The Chinese have better places to go, if they want to emigrate, then to the trackless wastes of eastern Siberia. GDP per capita differences between the Chinese and the Russian sides of the border have disappeared. There is some migration, of agricultural workers to the Far East, but this is a seasonal migration. At least as important is the migration of Russians to booming, populous China.

The U.S. under the current government

Trump ain't that important.

Do the Mexicans share that opinion?

Apparently Trump has a 5% approval rating in Mexico (no surprise there).

I guess it depends on what "bad relations" means. It's a vague term so there is all sorts of room for interpretation. But to me, there would need to be some kind of concrete change to our relationship with Mexico--not just some general unpopularity of politicians and insults lobbed around. Mexico is still a close partner with whom we trade and cooperate on a variety of things. Building some more miles of wall on an already policed border is not going to change that. Renegotiating NAFTA (if that really happens--I'm skeptical) would only move the needle slightly. I just don't see Trump fundamentally changing this relationship.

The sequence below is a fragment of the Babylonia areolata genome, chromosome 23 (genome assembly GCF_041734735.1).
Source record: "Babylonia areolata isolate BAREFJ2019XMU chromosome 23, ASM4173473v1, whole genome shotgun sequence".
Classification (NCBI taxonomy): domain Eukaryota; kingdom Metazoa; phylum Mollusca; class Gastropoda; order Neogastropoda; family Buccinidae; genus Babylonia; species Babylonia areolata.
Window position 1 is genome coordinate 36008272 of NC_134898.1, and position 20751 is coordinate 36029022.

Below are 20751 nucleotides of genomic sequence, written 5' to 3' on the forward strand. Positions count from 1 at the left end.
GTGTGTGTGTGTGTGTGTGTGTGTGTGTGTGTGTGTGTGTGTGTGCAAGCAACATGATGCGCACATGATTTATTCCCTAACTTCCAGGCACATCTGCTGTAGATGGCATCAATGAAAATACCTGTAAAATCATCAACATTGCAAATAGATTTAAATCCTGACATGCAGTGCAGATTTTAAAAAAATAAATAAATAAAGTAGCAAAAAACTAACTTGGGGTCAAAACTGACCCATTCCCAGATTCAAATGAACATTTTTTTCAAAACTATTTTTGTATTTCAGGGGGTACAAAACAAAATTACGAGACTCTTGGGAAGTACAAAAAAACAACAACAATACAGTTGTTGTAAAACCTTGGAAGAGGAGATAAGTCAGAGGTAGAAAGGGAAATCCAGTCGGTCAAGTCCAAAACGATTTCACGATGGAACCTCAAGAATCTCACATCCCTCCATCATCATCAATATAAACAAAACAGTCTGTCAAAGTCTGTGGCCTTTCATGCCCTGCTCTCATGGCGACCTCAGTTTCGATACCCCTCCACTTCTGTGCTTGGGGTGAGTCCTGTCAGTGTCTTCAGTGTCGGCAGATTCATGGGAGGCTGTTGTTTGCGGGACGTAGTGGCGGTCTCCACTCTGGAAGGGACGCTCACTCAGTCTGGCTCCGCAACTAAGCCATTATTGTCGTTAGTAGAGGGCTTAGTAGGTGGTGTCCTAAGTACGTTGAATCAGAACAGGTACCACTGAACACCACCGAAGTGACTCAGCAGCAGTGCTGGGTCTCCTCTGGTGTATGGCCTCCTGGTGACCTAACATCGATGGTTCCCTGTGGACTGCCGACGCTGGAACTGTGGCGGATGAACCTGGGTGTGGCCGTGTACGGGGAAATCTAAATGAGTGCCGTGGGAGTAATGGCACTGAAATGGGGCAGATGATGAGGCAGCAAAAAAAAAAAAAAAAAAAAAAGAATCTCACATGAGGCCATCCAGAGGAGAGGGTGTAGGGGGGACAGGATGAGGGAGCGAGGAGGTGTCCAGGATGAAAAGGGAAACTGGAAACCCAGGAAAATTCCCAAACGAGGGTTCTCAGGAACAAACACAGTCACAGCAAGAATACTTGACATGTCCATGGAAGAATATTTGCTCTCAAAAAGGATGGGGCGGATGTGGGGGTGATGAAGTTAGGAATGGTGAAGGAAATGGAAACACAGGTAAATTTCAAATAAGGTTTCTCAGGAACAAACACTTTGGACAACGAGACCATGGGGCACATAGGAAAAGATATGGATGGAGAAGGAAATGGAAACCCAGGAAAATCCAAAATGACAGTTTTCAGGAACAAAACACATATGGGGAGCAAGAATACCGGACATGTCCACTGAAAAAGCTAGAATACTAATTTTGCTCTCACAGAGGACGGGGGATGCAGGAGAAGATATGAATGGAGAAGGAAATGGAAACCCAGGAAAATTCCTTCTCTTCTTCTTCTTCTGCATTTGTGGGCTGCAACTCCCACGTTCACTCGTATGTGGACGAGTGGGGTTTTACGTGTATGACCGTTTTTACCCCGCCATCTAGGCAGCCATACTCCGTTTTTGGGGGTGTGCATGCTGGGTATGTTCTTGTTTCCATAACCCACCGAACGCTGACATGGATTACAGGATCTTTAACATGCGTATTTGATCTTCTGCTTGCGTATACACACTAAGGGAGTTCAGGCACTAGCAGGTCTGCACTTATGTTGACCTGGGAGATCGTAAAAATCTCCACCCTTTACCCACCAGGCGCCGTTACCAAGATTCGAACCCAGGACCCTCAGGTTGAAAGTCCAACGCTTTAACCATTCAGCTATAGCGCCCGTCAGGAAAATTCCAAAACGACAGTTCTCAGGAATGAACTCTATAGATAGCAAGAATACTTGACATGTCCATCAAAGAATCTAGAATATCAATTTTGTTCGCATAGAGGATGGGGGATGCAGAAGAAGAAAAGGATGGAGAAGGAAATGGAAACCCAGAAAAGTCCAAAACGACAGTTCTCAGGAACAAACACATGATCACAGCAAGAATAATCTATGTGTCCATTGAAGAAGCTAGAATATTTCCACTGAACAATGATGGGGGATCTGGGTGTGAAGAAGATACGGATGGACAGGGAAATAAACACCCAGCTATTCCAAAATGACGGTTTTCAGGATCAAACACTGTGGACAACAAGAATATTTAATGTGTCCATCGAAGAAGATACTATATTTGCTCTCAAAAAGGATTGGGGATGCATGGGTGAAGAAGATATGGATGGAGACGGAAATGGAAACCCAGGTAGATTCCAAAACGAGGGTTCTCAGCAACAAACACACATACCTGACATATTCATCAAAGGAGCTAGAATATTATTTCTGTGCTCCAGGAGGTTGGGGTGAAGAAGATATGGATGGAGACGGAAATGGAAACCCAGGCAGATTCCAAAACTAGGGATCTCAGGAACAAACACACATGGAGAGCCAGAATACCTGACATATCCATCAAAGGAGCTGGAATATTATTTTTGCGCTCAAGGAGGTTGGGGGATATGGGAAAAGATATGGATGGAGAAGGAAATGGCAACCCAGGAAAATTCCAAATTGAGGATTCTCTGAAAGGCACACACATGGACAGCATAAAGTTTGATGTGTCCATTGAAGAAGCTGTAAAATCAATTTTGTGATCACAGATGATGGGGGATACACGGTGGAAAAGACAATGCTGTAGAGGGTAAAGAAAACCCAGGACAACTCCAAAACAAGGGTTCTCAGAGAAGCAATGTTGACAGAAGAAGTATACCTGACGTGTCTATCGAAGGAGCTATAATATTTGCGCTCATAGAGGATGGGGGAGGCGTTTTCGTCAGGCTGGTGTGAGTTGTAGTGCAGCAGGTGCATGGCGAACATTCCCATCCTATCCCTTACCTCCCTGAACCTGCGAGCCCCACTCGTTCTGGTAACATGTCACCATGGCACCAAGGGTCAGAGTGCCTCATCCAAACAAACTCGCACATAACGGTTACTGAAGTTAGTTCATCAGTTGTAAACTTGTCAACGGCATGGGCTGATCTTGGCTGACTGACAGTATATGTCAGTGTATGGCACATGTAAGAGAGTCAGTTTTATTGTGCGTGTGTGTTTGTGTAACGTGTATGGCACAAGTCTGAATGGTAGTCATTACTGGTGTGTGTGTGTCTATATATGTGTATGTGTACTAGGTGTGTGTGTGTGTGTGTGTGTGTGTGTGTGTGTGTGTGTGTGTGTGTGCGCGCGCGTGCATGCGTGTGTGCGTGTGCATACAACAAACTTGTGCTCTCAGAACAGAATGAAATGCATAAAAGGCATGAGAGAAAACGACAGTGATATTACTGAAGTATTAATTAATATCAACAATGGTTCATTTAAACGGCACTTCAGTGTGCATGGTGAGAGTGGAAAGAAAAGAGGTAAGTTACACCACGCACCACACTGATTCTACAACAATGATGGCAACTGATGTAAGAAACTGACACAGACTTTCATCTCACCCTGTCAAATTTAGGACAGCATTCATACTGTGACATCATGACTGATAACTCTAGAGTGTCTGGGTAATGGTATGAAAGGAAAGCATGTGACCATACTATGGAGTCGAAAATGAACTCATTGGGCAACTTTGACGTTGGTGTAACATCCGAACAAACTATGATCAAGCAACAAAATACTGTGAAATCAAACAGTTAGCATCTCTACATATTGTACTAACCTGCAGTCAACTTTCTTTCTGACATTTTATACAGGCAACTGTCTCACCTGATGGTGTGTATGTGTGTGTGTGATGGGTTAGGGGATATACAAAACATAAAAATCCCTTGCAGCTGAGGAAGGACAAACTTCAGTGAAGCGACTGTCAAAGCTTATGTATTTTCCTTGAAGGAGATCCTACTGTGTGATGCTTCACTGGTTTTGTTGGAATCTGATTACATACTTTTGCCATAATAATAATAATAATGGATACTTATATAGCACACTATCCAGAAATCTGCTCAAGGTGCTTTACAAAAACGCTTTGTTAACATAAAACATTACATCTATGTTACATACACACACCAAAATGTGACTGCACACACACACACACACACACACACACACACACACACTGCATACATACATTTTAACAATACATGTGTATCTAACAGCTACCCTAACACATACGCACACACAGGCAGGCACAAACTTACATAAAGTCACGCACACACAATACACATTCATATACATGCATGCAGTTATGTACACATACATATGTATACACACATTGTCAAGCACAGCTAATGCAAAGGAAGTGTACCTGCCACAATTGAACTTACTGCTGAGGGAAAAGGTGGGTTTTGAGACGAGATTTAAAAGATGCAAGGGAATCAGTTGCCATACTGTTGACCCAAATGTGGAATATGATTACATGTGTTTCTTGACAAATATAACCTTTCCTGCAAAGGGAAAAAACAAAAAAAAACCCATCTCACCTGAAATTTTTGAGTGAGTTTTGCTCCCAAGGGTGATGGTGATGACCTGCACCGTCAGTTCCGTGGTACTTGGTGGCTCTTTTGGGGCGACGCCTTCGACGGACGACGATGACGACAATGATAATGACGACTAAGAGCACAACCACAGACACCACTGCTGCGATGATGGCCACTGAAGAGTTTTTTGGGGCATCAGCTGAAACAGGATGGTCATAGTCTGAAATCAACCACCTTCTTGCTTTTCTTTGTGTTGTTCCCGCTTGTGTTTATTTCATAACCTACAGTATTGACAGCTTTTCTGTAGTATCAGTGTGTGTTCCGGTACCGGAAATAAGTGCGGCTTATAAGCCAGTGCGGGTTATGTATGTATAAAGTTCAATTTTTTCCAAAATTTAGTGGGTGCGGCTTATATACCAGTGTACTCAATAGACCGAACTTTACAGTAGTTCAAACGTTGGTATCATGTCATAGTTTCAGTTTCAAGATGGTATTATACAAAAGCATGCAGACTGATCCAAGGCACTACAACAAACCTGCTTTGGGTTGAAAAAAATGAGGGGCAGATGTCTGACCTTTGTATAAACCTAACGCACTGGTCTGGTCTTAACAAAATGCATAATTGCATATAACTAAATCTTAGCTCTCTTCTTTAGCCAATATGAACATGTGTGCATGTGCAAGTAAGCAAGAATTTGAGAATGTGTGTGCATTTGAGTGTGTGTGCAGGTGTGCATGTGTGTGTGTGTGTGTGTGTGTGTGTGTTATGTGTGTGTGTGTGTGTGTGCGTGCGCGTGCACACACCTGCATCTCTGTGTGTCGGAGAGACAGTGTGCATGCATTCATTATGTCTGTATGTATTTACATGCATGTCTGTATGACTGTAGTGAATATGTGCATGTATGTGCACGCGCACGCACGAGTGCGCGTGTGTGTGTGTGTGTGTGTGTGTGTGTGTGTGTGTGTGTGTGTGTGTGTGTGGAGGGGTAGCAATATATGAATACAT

Do "bad relations" mean exporting gang violence, ignorance, heroin, meth, poverty/welfare burdens, and weed to the neighboring country?

How exactly does one export "ignorance"?

Is that how you got yours Dick? Imported and not domestic?

Just tell the great unwashed masses in Mexico that the Big Gringo hates you.

Then tell Mexico's elite that Americans are racist.

Then tell the cartel cadres that the DEA is training better sniffer dogs.

Presto, 5% approval.

Brazil is surrounded by caudillos, drug and guns dealers and gangsters. It is the only Spanish-speaking country in South America and had to effect regime changes in many of its neighbours in the last 200 years just to survive.

You might like to correct your blunder.

Our only blunder was allowing those countries to exist. They betray us every chance they have.

In which dearieme smartly and hilariously gets Thiago to prove, once and for all, that he does not live in Brazil.